RSS

Tag Archives: Animals

The Chickasaw – Part 8

womanwriterblog

The Chickasaw – Part 8

Sipsee and Jane thought life at Chadwick Manor was worse than they could have imagined witnessing pain and sorrow.  They also learned to live in a world where freedom was recognized only by the color of one’s skin; they learned that the world they lived in showed hatred for both the Negro and the Indian people.  The Indians were mostly free in many of the states that withdrew from the Union.

They would learn how to survive…

Jane had wonderful memories of her mother and father; she also had nightmares of seeing her father killed and of the Master of Chadwick coming to their one room shanty during the night.  The sadness of moving from the forest onto land where she was surrounded by cotton, and living with her mother’s sadness, Jane knew that both she and her mother would need to learn a new way to survive.

As a favor to Sipsee, Mistress Chadwick-Alboin and Master Alboin allowed Jane to be schooled along with their daughter;  Jane learned  reading and writing, elegant manners.  Her mother told her that an education was the only way she would escape from being an Indian; Sipsee wanted her only child to do extremely well in this new land, to be accepted in any social setting.  Jane did want to learn the white man ways; she would never forget that she was the daughter of Hawk Over-Town.

Their home may have been a one room shanty in slave quarters, but it was home; Jane was a tall gangly girl that did not have the beauty of her mother, instead she was to bare the hard sculpted features of her father.  She felt safe when she and her mother were roaming the woods collecting herbs and plants for medicine.  Sipsee would teach Jane the ways of their people, the custom, the culture, they would grow strong and some day be more than slaves to rich landowners.  Sipsee wanted to see the day when she and her daughter did not have to address these people as Missus and Master.

Then War came to Chadwick Manor…

The State of Alabama declared that it had seceded from the United States of America on January 11, 1861.  Jane was thirteen-years-old; she had learned many things like gracefulness and proper manners; Sipsee had succeeded in keeping her daughter from the Master, now she had to worry about the soldiers both Union and Southern, neither respected women.  It was during the beginning of the war that Sipsee found out about other Chickasaw’s living in the area; the Mistress of Chadwick sent them there to be safe, neither side Union or Southern bothered the Indians.  When they arrived everyone greeted them, they were shown kindness; it would be their home until the War Between the States was over.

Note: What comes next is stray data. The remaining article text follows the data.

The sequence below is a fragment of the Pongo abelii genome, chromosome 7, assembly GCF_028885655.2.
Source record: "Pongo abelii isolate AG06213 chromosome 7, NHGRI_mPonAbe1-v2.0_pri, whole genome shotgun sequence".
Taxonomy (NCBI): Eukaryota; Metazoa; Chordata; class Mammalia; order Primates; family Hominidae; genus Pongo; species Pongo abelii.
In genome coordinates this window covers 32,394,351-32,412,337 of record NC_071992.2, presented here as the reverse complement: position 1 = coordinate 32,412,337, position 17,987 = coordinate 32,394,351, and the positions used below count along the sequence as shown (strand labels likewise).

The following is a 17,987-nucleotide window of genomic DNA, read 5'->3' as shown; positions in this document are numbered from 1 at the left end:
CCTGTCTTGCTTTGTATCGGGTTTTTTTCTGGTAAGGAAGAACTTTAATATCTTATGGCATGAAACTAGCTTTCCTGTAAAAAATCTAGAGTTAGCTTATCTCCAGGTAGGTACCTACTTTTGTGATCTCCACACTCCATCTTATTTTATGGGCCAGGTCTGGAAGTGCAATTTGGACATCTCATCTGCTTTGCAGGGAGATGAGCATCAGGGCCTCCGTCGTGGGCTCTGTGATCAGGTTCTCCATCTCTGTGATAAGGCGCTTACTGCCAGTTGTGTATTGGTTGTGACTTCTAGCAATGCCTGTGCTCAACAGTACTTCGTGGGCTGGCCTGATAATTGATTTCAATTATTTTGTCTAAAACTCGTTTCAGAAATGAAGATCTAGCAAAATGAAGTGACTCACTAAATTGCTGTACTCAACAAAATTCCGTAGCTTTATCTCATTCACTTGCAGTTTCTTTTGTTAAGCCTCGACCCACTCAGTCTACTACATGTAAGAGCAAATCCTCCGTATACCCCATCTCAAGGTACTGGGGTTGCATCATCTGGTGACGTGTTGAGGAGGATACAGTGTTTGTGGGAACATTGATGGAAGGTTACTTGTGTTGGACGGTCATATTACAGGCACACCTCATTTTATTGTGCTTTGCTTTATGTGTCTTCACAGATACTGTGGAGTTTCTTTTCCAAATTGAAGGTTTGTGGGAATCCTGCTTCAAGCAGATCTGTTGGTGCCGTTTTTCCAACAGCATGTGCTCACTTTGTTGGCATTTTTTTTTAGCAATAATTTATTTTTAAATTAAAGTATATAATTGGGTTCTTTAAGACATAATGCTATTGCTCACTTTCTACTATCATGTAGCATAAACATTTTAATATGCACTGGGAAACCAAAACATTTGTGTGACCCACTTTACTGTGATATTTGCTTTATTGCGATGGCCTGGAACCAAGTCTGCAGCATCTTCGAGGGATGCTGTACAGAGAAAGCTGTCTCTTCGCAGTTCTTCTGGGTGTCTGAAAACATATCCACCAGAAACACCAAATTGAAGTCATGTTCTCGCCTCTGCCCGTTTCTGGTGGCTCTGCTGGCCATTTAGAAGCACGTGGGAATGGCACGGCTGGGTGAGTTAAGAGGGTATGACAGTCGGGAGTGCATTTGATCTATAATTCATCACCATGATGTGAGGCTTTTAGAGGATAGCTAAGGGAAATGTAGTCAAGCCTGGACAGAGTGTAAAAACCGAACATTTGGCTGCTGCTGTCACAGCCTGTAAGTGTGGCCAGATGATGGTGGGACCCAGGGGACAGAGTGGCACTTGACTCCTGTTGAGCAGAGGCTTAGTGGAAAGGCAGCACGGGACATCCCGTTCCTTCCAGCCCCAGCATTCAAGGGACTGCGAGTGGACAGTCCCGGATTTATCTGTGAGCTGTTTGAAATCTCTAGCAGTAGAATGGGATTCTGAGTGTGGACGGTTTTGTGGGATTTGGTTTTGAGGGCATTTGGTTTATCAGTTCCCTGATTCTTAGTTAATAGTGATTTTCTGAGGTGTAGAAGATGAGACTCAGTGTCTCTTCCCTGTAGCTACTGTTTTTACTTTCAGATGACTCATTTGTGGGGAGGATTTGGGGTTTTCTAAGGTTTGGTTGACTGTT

Jane right up to the end of her life would not talk about the War.  She and her mother were happy when it ended; Jane was seventeen-years-old.   She would only say that the greed of the white man would be their downfall.  Sipsee and Jane remain in the Chickasaw village when the War ended.

It was there that Jane met Pap.  He was a scout for the South, and Jane just became a teenager and was smitten by him.  Sipsee did not care for him as he was twenty years older than Jane was; Sipsee hoped that he would not come back; Jane felt a sadness she could not explain.  

To be continued…

Story Resources:

Storyteller – Jane Over-Town “Overton” 1848-1954 at the age of 106 her mind was Like a steel trap, she never forgot anything, It was her body that was ready for death; she lay down for an afternoon nap and woke only to say goodbye to the grandson she raised, my father.

Grandson – Roy C. Johnson

Granddaughter – Vina Evans-Quinn

Elizabeth Ann Johnson-Murphree Great – Granddaughter

 

BOOKS AT AMAZON.COM BY ELIZABETH ANN JOHNSON-MURPHREE

https://www.amazon.com/Honeysuckle-Memories-Ann-Johnson-murphree/dp/150029070X/ref=asap_bc?ie=UTF8/

https://www.amazon.com/Asterial-Thoughts-Journey-into-Thought/dp/1540862356/ref=asap_bc?ie=UTF8

https://www.amazon.com/Rutted-Roads-Collections-Ann-Johnson-Murphree/dp/1532909365/ref=asap_bc?ie=UTF81

https://www.amazon.com/Journey-into-Art-Ann-Johnson-Murphree/dp/1500502960/ref=asap_bc?ie=UTF8

https://www.amazon.com/Sachet-Poetry-Adoration-Aspirations-Asylums/dp/1500483354/ref=asap_bc?ie=UTF8

https://www.amazon.com/Beyond-Voices-Ann-Johnson-Murphree/dp/1500426709/ref=asap_bc?ie=UTF8